By Kavitha Srinivasa
Thinkerbell Labs, a Bangalore-based ed-tech organization, dreams of democratizing access to quality education for everyone, including differently-abled individuals. Technology is at the core of this vision.
Stepping into the shoes of the visually impaired isn’t something that everyone would want to do. But that’s what Aman Srivastava and his classmates have done. These students were blindfolded during a project session, and those brief moments of darkness have given light to an unusual career. At that time, Aman was pursuing an engineering degree in computer science at the BITS (Birla Institute of Technology and Science) Pilani Campus in Goa, along with Sanskriti Dawle, Dilip Ramesh and Saif Shaikh.
This turning point came during a research project at a rehab centre for the visually impaired in Hyderabad. The extended session exposed them to the pedagogy and tools used in Braille learning. The project had to do with teaching Braille to visually impaired children faster. They built a Braille alphabet song box on a Raspberry Pi that received an overwhelmingly enthusiastic feedback from visually impaired students and their teachers alike. “We then figured out what a visually impaired learner requires for learning - all the teaching aids and the pedagogy around it. We then digitised the entire pedagogy to create a device and that’s how Annie was born,” said Aman, Thinkerbell Lab’s Chief Operating Officer.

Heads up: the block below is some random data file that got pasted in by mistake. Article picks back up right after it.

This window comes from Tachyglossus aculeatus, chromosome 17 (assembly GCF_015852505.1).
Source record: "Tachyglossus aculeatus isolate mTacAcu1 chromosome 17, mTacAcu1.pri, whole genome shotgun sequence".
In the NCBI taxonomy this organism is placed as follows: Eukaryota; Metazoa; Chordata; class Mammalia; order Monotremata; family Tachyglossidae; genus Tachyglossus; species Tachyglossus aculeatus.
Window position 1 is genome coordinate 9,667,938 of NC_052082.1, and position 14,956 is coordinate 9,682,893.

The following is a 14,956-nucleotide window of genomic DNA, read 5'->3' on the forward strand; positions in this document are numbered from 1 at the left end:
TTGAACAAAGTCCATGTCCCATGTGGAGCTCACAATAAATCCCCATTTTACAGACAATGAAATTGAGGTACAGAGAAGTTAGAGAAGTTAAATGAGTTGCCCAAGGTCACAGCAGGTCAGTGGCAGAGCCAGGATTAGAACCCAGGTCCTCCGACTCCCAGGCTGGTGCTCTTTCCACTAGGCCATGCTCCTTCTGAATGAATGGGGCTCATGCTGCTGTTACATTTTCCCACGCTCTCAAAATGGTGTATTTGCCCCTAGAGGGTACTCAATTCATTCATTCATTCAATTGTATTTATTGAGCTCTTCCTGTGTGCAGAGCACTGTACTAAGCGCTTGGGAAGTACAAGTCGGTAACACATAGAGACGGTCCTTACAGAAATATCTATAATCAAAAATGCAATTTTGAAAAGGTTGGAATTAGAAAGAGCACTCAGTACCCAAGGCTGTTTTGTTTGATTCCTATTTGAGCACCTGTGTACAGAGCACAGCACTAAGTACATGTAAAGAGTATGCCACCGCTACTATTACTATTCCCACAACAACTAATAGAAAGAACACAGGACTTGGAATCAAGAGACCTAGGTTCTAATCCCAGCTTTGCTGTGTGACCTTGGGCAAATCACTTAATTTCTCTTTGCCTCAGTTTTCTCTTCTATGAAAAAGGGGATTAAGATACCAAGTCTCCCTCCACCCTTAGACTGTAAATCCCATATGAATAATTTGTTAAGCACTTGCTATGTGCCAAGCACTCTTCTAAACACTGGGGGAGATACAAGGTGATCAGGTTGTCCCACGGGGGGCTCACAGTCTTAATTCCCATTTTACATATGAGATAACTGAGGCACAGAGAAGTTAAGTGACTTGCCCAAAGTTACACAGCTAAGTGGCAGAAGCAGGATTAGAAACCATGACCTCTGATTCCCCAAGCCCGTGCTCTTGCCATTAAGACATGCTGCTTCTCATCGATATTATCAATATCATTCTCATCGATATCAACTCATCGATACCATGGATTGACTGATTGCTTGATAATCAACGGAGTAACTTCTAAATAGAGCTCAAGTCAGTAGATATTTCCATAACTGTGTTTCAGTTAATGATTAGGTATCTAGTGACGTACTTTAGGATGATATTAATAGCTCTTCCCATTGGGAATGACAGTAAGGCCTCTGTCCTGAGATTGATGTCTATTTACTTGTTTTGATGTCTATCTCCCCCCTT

Project Mudra, the research project executed over five years ago evolved into an organization focusing on inclusive education – Thinkerbell Labs, which has just completed its third year.
The ed-tech organization then created Annie. Named after Anne Sullivan, Helen Keller’s instructor, Thinkerbell Lab’s flagship product managed to attract attention even in its demo stage. The fact that it’s a self-learning device for visually impaired learners who needn’t depend on the availability of special educators is its winning point. Till then, the world had probably not seen such a digital literacy device for the visually impaired.